GC4K: Given that the story appeared in black-and-white and color now, I’m wondering how you “saw” it when you were creating it. Did you envision it in color all along, or did you have to sort of re-see it and decide on details, like, say, what color skins the guys from Mer who come to retrieve Mermin had, or what color his human friends’ hair was, and so on?

Weiser: Volume 1 of Mermin was drawn with the intent of producing it in black and white. I’ve never been confident enough to draw a graphic novel meant to be in color, because that can be very costly. It was my editor Jill who suggested I do some color samples. I was so happy when Oni agreed to do the book in color. I’ve always thought my work looked best in color, but haven’t had a lot of opportunities for it to appear that way in print.

As far as character colors, I think I do “see” color images when I’m imagining the stories. It can be frustrating because I’ll think I know exactly what they look like, but then I realize I don’t know what color some detail is.  But more-or-less I have an idea.

GC4K: There’s a “Volume 1” in the title of this, and you’ve mentioned future Mermin comics; so there’s more to come, right? How big a story do you envision Mermin eventually being, and how much of it is already planned out, even if only in your head…?

Weiser: There certainly is more to come! I have a several-volume arc planned, which I have discussed with Oni. I feel bad for people who have been following Mermin since the mini-comics issues and have to wait a bit more for the story to continue, but it won’t be much longer, I promise! Volume 2 is quite far along and soon I’m going to have to sit down and get Volume 3 ready to go!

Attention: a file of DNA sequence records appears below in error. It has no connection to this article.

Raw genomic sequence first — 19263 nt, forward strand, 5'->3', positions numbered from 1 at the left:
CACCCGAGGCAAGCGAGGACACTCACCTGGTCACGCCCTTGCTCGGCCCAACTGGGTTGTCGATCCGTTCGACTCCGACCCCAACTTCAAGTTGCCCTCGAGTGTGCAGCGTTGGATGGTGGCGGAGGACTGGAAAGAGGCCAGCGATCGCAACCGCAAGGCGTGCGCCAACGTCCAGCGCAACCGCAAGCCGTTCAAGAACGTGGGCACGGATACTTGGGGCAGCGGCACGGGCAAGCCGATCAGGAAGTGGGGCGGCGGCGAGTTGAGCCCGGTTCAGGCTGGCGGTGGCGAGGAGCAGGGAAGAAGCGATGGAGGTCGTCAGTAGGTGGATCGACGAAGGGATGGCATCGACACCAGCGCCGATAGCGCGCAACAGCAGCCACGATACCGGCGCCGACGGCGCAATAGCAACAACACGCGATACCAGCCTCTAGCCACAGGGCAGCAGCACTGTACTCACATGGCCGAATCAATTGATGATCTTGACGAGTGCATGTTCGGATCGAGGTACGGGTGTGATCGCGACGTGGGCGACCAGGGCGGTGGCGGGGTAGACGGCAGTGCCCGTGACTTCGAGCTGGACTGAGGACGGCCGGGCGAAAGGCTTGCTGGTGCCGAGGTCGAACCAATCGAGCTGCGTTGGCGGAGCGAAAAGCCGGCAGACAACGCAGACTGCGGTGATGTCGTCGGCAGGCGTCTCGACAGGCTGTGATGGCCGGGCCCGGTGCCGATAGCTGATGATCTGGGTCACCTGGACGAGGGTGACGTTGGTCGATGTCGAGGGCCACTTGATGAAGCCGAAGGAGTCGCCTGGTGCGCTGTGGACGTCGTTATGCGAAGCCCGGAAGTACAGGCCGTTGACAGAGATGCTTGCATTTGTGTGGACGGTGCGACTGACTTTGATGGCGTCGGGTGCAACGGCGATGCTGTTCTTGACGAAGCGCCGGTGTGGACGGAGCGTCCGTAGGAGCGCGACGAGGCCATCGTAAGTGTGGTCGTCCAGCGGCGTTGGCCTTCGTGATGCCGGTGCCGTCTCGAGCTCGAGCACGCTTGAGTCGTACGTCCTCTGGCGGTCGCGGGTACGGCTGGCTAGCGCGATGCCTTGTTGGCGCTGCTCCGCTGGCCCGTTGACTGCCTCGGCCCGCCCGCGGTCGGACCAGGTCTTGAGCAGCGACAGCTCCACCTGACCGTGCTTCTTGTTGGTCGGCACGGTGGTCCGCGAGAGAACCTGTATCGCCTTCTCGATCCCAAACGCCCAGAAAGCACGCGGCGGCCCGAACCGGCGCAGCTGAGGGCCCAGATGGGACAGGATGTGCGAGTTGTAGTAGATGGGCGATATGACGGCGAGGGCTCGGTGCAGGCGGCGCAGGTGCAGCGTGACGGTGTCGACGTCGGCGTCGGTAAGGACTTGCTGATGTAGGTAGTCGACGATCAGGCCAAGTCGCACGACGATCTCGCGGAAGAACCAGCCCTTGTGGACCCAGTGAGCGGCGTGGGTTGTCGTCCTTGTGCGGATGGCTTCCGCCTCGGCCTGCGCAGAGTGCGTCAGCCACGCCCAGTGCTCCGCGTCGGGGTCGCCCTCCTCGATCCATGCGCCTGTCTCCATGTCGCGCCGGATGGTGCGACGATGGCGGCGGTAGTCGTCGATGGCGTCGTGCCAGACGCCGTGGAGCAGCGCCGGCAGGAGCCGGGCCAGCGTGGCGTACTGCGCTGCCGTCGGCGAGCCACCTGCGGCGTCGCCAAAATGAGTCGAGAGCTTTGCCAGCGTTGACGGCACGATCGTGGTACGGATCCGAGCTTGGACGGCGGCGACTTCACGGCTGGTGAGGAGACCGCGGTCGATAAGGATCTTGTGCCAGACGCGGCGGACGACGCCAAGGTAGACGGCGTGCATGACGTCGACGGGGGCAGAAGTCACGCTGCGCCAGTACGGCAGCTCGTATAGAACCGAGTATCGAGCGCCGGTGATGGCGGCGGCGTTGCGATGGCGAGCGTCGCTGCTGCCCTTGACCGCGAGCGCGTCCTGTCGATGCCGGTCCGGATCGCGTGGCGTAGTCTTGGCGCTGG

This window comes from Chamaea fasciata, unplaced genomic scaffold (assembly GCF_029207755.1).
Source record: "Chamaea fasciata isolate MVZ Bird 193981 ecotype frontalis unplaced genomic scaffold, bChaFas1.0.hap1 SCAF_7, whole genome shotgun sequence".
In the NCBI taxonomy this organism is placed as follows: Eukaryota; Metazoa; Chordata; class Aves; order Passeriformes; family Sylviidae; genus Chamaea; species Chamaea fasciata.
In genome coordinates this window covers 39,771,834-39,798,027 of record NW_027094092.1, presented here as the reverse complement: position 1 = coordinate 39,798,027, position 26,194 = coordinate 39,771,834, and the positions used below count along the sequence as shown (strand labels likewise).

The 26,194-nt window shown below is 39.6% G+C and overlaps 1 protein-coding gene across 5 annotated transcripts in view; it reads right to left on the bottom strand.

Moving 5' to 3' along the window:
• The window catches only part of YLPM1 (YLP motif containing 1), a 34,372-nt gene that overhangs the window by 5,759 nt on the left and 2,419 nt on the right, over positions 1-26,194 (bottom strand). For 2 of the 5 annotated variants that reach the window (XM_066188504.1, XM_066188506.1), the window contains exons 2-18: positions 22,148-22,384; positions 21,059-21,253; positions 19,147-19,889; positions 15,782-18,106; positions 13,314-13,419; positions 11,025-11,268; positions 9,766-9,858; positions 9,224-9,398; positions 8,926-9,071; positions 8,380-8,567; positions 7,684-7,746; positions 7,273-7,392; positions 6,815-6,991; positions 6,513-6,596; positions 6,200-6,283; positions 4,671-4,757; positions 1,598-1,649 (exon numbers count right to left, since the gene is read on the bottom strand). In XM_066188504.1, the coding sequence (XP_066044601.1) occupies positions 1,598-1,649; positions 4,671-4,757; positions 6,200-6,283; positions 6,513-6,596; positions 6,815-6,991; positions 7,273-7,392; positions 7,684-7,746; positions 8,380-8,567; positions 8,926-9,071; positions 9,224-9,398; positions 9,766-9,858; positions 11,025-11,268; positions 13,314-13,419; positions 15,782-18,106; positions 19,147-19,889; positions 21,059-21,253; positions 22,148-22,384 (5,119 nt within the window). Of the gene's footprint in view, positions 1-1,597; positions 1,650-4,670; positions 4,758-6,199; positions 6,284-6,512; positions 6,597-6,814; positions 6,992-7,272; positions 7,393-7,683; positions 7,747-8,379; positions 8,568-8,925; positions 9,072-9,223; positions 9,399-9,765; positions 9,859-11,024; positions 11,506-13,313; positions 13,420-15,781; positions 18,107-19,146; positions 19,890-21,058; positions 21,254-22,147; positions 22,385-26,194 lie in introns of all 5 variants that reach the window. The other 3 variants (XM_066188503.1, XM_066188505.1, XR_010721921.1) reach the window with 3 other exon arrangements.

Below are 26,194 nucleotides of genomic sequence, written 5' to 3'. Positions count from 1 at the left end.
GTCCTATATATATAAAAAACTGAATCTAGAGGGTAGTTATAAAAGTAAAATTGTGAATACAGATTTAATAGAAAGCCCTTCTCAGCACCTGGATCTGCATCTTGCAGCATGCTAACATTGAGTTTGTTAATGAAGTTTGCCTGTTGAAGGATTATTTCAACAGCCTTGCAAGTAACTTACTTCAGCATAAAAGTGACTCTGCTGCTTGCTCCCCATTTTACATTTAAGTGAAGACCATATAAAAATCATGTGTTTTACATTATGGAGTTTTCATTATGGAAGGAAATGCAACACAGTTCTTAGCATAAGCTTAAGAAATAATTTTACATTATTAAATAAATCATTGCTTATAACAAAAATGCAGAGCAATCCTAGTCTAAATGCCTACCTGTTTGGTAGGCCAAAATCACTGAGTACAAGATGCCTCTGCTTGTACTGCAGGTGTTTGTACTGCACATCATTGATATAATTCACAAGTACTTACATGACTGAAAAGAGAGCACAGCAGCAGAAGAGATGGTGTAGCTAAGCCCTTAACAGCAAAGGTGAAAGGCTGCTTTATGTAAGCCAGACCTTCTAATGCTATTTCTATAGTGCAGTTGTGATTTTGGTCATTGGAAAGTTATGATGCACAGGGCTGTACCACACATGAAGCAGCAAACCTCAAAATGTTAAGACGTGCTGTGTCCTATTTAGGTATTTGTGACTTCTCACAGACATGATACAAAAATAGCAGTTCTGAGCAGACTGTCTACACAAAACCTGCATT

GC4K: Is this going to be what you’re devoting yourself to for the foreseeable future, or do you imagine you’ll got back and forth between Mermin comics and other stuff?

 Weiser: Mermin is going to be the main focus of my work for the next few years for sure. I continue to work on some other projects like coloring books for Jarrett Krosoczka (Lunch Lady, Platypus Police Squad) and doing various work for SpongeBob Comics (mostly writing, but this year will see stories that I wrote, drew, and colored as well!). And I still do occasional short stories in things like the FLUKE anthology or Bezoar (a mini-comics anthology featuring the insanely solid pool of cartoonists in Athens, GA). Unfortunately, my webcomic Monster Isle had to be put on hold to accommodate for this other work increasing. It’s too bad, but it just means that more and more of my work will be available elsewhere.

This year Oni is also publishing a Free Comic Book Day issue that contains a new Mermin story, and like I said, Volume 2 will be here in no time!

J. Caleb Mozzocco About J. Caleb Mozzocco

J. Caleb Mozzocco is a way-too-busy freelance writer who has written about comics for online and print venues for a rather long time now. He currently contributes to Comic Book Resources' Robot 6 blog and ComicsAlliance, and maintains his own daily-ish blog at He lives in northeast Ohio, where he works as a circulation clerk at a public library by day.